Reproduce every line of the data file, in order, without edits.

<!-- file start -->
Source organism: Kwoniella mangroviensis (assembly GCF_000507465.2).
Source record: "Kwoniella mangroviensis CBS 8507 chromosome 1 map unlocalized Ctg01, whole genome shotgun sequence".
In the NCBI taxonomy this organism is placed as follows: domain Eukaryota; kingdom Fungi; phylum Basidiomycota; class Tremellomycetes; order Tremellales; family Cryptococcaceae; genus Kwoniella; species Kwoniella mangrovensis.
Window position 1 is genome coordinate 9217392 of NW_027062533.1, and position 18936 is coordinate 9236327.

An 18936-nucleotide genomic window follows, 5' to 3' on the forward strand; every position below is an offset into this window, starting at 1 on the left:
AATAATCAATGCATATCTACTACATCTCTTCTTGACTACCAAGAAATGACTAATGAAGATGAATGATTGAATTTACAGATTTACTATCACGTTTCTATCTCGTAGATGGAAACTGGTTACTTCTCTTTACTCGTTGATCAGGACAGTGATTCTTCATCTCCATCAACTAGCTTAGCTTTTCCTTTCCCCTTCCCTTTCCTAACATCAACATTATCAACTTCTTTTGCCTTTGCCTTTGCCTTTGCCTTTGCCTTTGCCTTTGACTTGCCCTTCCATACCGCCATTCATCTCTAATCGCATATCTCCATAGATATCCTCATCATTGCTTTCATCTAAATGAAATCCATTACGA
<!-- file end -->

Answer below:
Source organism: Kwoniella mangroviensis (assembly GCF_000507465.2).
Source record: "Kwoniella mangroviensis CBS 8507 chromosome 1 map unlocalized Ctg01, whole genome shotgun sequence".
In the NCBI taxonomy this organism is placed as follows: domain Eukaryota; kingdom Fungi; phylum Basidiomycota; class Tremellomycetes; order Tremellales; family Cryptococcaceae; genus Kwoniella; species Kwoniella mangrovensis.
Window position 1 is genome coordinate 9217392 of NW_027062533.1, and position 18936 is coordinate 9236327.

An 18936-nucleotide genomic window follows, 5' to 3' on the forward strand; every position below is an offset into this window, starting at 1 on the left:
AATAATCAATGCATATCTACTACATCTCTTCTTGACTACCAAGAAATGACTAATGAAGATGAATGATTGAATTTACAGATTTACTATCACGTTTCTATCTCGTAGATGGAAACTGGTTACTTCTCTTTACTCGTTGATCAGGACAGTGATTCTTCATCTCCATCAACTAGCTTAGCTTTTCCTTTCCCCTTCCCTTTCCTAACATCAACATTATCAACTTCTTTTGCCTTTGCCTTTGCCTTTGCCTTTGCCTTTGCCTTTGACTTGCCCTTCCATACCGCCATTCATCTCTAATCGCATATCTCCATAGATATCCTCATCATTGCTTTCATCTAAATGAAATCCATTACGA